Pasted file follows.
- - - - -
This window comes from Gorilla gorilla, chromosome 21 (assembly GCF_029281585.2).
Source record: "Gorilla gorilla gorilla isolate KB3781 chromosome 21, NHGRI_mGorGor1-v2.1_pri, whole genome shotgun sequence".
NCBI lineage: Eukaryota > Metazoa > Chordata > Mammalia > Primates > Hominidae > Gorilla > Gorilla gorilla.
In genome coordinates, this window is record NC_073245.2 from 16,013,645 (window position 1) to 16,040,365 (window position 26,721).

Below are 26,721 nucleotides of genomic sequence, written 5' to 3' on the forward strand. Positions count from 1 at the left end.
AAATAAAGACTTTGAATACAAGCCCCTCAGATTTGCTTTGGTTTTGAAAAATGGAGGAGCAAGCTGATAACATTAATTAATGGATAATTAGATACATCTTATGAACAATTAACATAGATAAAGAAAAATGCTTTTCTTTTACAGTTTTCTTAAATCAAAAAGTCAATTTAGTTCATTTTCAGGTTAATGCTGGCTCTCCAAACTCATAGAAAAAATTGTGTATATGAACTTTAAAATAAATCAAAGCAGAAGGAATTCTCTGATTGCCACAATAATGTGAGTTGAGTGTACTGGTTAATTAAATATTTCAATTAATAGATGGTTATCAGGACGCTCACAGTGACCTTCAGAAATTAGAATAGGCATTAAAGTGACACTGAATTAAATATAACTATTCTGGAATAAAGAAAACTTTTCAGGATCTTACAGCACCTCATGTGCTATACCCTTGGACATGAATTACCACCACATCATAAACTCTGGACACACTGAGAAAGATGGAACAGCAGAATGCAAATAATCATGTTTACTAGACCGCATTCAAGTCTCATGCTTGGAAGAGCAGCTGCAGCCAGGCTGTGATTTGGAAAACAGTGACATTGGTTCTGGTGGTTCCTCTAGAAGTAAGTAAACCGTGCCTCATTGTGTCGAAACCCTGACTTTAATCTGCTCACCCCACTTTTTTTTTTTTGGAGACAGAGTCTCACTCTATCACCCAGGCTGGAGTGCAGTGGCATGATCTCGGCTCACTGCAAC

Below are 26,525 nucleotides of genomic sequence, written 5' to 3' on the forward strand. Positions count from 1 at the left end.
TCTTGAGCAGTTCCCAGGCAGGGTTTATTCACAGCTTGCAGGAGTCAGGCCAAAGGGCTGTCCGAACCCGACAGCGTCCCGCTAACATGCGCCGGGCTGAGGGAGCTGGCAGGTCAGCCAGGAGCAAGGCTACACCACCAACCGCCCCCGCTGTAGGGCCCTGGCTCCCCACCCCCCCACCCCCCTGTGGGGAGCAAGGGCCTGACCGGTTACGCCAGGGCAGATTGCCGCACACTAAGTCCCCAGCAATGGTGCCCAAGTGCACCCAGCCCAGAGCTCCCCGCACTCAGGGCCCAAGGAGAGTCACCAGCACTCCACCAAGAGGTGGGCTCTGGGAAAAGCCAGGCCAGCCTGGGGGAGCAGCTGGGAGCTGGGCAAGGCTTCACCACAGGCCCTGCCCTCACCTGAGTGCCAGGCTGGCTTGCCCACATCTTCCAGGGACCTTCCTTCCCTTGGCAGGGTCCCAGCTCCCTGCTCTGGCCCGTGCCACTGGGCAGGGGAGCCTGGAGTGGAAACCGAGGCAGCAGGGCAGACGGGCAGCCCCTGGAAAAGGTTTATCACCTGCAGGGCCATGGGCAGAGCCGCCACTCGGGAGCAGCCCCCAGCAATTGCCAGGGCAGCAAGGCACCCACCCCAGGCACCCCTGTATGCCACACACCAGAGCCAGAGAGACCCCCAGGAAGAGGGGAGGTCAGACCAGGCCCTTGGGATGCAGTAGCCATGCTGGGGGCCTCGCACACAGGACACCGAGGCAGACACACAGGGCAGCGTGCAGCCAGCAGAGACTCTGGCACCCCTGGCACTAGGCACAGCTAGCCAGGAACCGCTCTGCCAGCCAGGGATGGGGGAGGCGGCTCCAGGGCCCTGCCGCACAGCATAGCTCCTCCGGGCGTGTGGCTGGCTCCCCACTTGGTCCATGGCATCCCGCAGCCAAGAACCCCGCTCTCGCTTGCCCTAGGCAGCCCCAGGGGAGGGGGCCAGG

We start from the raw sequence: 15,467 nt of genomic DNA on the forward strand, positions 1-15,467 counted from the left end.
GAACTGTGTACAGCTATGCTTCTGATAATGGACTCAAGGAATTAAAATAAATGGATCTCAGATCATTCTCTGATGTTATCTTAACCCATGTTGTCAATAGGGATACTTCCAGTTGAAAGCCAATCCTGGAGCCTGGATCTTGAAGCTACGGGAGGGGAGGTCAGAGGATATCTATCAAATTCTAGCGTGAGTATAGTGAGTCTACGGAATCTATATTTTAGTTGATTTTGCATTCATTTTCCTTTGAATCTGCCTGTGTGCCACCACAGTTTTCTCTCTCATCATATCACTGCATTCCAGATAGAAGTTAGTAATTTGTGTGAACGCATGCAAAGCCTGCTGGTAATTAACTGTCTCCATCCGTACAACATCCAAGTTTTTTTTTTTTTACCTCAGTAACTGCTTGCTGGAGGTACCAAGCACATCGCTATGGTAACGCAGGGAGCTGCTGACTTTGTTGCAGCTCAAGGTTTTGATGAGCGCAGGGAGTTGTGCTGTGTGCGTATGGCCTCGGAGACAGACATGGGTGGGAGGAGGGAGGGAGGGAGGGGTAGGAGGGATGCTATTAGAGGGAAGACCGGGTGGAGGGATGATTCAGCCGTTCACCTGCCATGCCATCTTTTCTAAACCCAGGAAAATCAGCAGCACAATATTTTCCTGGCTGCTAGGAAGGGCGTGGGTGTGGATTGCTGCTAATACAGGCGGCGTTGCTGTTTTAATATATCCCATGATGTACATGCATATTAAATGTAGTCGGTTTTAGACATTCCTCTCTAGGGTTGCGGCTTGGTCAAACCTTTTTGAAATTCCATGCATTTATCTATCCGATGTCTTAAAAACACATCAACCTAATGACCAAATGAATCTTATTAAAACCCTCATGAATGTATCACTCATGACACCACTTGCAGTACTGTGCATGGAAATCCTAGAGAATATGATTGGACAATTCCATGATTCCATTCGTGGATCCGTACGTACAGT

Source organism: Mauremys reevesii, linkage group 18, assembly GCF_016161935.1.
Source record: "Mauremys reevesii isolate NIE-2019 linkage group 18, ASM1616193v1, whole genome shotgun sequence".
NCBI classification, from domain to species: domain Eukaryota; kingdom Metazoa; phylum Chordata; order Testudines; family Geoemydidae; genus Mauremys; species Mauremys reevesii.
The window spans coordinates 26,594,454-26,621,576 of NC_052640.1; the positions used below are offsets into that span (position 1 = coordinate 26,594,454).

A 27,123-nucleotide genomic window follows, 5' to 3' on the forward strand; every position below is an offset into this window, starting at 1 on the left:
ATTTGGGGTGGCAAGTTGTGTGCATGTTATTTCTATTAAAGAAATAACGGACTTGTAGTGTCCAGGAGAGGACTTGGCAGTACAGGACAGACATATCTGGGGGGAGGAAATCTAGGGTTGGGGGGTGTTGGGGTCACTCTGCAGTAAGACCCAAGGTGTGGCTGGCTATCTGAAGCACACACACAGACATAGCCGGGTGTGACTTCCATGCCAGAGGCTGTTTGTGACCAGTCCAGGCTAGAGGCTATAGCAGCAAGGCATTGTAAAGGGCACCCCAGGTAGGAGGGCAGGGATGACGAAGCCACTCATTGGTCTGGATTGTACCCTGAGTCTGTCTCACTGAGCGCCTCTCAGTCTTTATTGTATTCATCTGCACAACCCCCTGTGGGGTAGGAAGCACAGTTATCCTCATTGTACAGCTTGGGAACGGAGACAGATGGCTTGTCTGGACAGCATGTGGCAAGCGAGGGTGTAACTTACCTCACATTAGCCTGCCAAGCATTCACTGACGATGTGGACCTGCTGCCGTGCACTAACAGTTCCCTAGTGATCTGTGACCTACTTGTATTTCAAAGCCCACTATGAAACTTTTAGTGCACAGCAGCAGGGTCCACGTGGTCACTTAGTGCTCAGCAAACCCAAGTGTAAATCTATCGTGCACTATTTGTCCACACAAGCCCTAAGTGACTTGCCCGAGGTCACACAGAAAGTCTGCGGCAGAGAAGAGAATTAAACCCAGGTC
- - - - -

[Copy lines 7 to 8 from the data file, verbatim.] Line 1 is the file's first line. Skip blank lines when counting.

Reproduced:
Below are 26,525 nucleotides of genomic sequence, written 5' to 3' on the forward strand. Positions count from 1 at the left end.
TCTTGAGCAGTTCCCAGGCAGGGTTTATTCACAGCTTGCAGGAGTCAGGCCAAAGGGCTGTCCGAACCCGACAGCGTCCCGCTAACATGCGCCGGGCTGAGGGAGCTGGCAGGTCAGCCAGGAGCAAGGCTACACCACCAACCGCCCCCGCTGTAGGGCCCTGGCTCCCCACCCCCCCACCCCCCTGTGGGGAGCAAGGGCCTGACCGGTTACGCCAGGGCAGATTGCCGCACACTAAGTCCCCAGCAATGGTGCCCAAGTGCACCCAGCCCAGAGCTCCCCGCACTCAGGGCCCAAGGAGAGTCACCAGCACTCCACCAAGAGGTGGGCTCTGGGAAAAGCCAGGCCAGCCTGGGGGAGCAGCTGGGAGCTGGGCAAGGCTTCACCACAGGCCCTGCCCTCACCTGAGTGCCAGGCTGGCTTGCCCACATCTTCCAGGGACCTTCCTTCCCTTGGCAGGGTCCCAGCTCCCTGCTCTGGCCCGTGCCACTGGGCAGGGGAGCCTGGAGTGGAAACCGAGGCAGCAGGGCAGACGGGCAGCCCCTGGAAAAGGTTTATCACCTGCAGGGCCATGGGCAGAGCCGCCACTCGGGAGCAGCCCCCAGCAATTGCCAGGGCAGCAAGGCACCCACCCCAGGCACCCCTGTATGCCACACACCAGAGCCAGAGAGACCCCCAGGAAGAGGGGAGGTCAGACCAGGCCCTTGGGATGCAGTAGCCATGCTGGGGGCCTCGCACACAGGACACCGAGGCAGACACACAGGGCAGCGTGCAGCCAGCAGAGACTCTGGCACCCCTGGCACTAGGCACAGCTAGCCAGGAACCGCTCTGCCAGCCAGGGATGGGGGAGGCGGCTCCAGGGCCCTGCCGCACAGCATAGCTCCTCCGGGCGTGTGGCTGGCTCCCCACTTGGTCCATGGCATCCCGCAGCCAAGAACCCCGCTCTCGCTTGCCCTAGGCAGCCCCAGGGGAGGGGGCCAGG